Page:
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PORTFOLIO

17.11.2021

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The village of Chermalyk is located on the banks of the River Kalmius in Eastern Ukraine. Until April 2014, the opposite bank of the river was still Ukraine; but for more than seven years now it has been part of the Donetsk People’s Republic, as proclaimed by pro-Russian separatists. In February 2015, the Ukrainian government and the Donetsk and Lugansk People’s Republics signed the Minsk Agreement calling for a cease-fire. It is an agreement that is only on paper. The entire area along the front is a restricted military zone officially only accessible to locals, journalists, and aid organisations with special permits.

When Fritz travelled to Chermalyk in 2018, the village regularly came under fire from separatists. There was a shortage of food, and numerous houses and streets were destroyed. Anyone with enough money had fled long ago. Those who stayed behind had no other choice. Most of them are Greek, and Chermalyk is their home. Their original story of migration into the region dates from the 6th century. In the more recent past, the 1940s, many of them fled there convinced of, and believing in, Communism. Approximately 90 000 Greeks live in Ukraine, mostly in the area around Mariupol, forty kilometres from Chermalyk.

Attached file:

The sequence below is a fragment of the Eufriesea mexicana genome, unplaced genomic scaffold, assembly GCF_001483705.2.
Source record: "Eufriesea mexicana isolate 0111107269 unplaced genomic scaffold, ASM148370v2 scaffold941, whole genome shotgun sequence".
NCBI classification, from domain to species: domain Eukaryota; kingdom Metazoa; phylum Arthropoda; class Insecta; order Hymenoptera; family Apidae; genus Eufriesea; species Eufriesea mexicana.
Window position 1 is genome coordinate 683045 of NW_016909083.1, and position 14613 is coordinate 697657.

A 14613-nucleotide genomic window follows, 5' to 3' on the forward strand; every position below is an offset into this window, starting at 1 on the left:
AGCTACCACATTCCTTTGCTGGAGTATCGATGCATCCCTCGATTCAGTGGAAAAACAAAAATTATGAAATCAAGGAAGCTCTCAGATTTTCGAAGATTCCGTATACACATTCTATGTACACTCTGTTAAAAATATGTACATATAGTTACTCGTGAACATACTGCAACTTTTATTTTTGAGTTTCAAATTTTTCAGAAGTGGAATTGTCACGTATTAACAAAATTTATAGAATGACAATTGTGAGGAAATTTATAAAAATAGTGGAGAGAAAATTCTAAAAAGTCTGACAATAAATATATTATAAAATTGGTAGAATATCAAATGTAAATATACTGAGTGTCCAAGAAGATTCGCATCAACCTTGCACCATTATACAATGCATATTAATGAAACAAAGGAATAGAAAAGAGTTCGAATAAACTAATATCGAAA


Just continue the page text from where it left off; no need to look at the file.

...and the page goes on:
Today, Chermalyk is a village made up of the aged and those left behind – people who, despite all the adversity, try to make themselves some kind of everyday life. An everyday life in the middle of an armed conflict. It is a harsh everyday life, defined by war and a poverty. Fritz remembers the most fascinating thing about the people living there was their solidarity and hope. “No one gave even the slightest impression of giving up. I don’t mean about winning the war, but rather about continuing to live their lives.”... (Katrin Ullmann)

Read the full story in LFI Magazine 8/2021.

All images on this page: © Johanna-Maria Fritz
Equipment: Leica M10 with Summilux-M 35 f/1.4 Asph and Summicron-M 50 f/2

Johanna Maria Fritz

Officially speaking, Johanna-Maria Fritz lives in Berlin. However, in reality she trav-els most of the year. She studied Photography at the Ostkreuzschule in Berlin and since 2019 is a member of the agency bearing the same name. Her work has been published in Spiegel, der Zeit and National Geographic, among others. She has earned a number of recognitions, including the Inge Morath Prize and the VG-Bild grant.

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